Back Pain & Co: Exercise Therapy Helps
Various scientific studies have shown that exercise not only prevents diseases, but can also reduce pain, for example in the case of musculoskeletal disorders. But researchers are now reporting that the effect of exercise training and placebo treatment is equally great.
Persistent chronic pain has many negative consequences, often involving physical restraint. But exercise is essential despite the pain, experts say. So-called exercise therapy is often recommended here. But how does this treatment relieve pain?
pain intensity decreases
according to recent Message is Prof. Dr. Daniel Bellavi from the University of Health in Bochum, an Australian research team, along with scientist Dr. Clint Miller studies the effectiveness of exercise therapy for musculoskeletal disorders.
Conclusion of their literature study: Although exercise training reduces pain intensity in musculoskeletal disorders better than standard medical care, there are not yet sufficient studies that separate effectiveness from placebo effect.
The scientists’ results were published in the journal “Sports Medicine“be released.
Summarizing and comparing findings from studies
Musculoskeletal disorders, such as back pain or fibromyalgia, have one main symptom in common: pain. Exercise therapy is often recommended for this.
However, it is not yet clear to what extent the success of therapy is due to factors such as: placebo Or natural improvement may be determined during the course of the disease. The placebo effect is the phenomenon of an effect caused by the administration of pills without an active ingredient or so-called spurious treatments.
Therefore, the research team around Prof. Dr. Daniel Bellavi, Professor of Physiotherapy at the University of Health in Bochum and Dr. Clint Miller, lecturer at the Institute for Physical Activity and Nutrition at Deakin University in Melbourne, Australia, takes a closer look at the state of the study on the topic of exercise therapy for pain.
Experts have summarized and compared the findings of 79 individual studies in one systematic review.
equally good effect
“According to our results, the effect of exercise training and placebo treatment is equally great. However, the evidence base is not yet as developed as it would be,” said physiotherapy scientist Prof. Dr. Daniel Belavi.
According to the information, the research group received only four studies that compared the use of exercise therapy and placebo.
Clint Miller said, “We know from other studies that the ritual of going to a physical therapist for treatment, the patient’s past experience and a whole host of other factors can affect how much a person benefits from this treatment. “
“It is important for us to emphasize that exercise therapy and related factors of treatment are still more effective than standard medical care. It just needs to be better researched on what effectiveness is based on,” Miller it is said.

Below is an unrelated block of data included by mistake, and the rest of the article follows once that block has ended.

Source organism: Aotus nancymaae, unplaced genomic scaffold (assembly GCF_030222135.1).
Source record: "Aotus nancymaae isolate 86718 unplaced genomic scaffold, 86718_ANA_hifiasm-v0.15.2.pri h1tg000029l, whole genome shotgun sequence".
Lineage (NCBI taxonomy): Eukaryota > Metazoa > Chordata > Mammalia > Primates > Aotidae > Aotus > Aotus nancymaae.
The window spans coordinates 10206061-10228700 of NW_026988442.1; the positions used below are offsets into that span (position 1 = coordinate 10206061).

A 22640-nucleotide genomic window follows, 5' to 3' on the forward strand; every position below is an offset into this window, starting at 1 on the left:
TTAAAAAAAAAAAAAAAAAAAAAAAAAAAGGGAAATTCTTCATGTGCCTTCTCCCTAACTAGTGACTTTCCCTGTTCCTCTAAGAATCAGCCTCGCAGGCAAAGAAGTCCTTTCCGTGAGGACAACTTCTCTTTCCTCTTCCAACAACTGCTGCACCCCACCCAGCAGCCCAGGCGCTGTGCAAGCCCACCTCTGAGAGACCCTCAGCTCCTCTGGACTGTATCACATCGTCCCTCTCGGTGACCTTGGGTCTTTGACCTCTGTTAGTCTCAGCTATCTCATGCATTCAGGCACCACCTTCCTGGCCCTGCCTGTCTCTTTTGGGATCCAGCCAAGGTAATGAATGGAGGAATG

bridging the knowledge gap
“This knowledge gap, which we identified in our study, should be closed as a matter of urgency, as the question is of fundamental importance. We know that exercise has a positive effect on many diseases,” says Belavi. .
“It is therefore important to know whether our results were valid in further studies and, if so, how movement training measures success. With this information, we can better control other treatments as well and maximize patient effectiveness.” You can use them in a customized way to help you achieve the success possible.”
According to experts, it will be important to always compare three options in future studies on musculoskeletal disorders: exercise therapy, placebo therapy and no therapy. In the end, this is the only way to determine how much effect each option has on pain relief. (advertisement)
Author and source information
This text complies with the requirements of specialist medical literature, medical guidelines and current studies and has been checked by medical professionals.
- University of Health: How does exercise training relieve pain?, (Access: 09/01/2021), health college
- Clint T. Miller, Patrick J. Owen, Christian A. Than, Jake Ball, Kate Sadler, Alessandro Piedmonte, Fabrizio Benedetti and Daniel L. Bellavi: Attempts to separate placebo effects from exercise in chronic pain: a systematic review and meta-analysis; In: Sports Medicine, (veröffentlicht: 27.08.2021), Sports Medicine
This article is for general guidance only and is not to be used for self-diagnosis or self-treatment. He cannot take the place of visiting the doctor.
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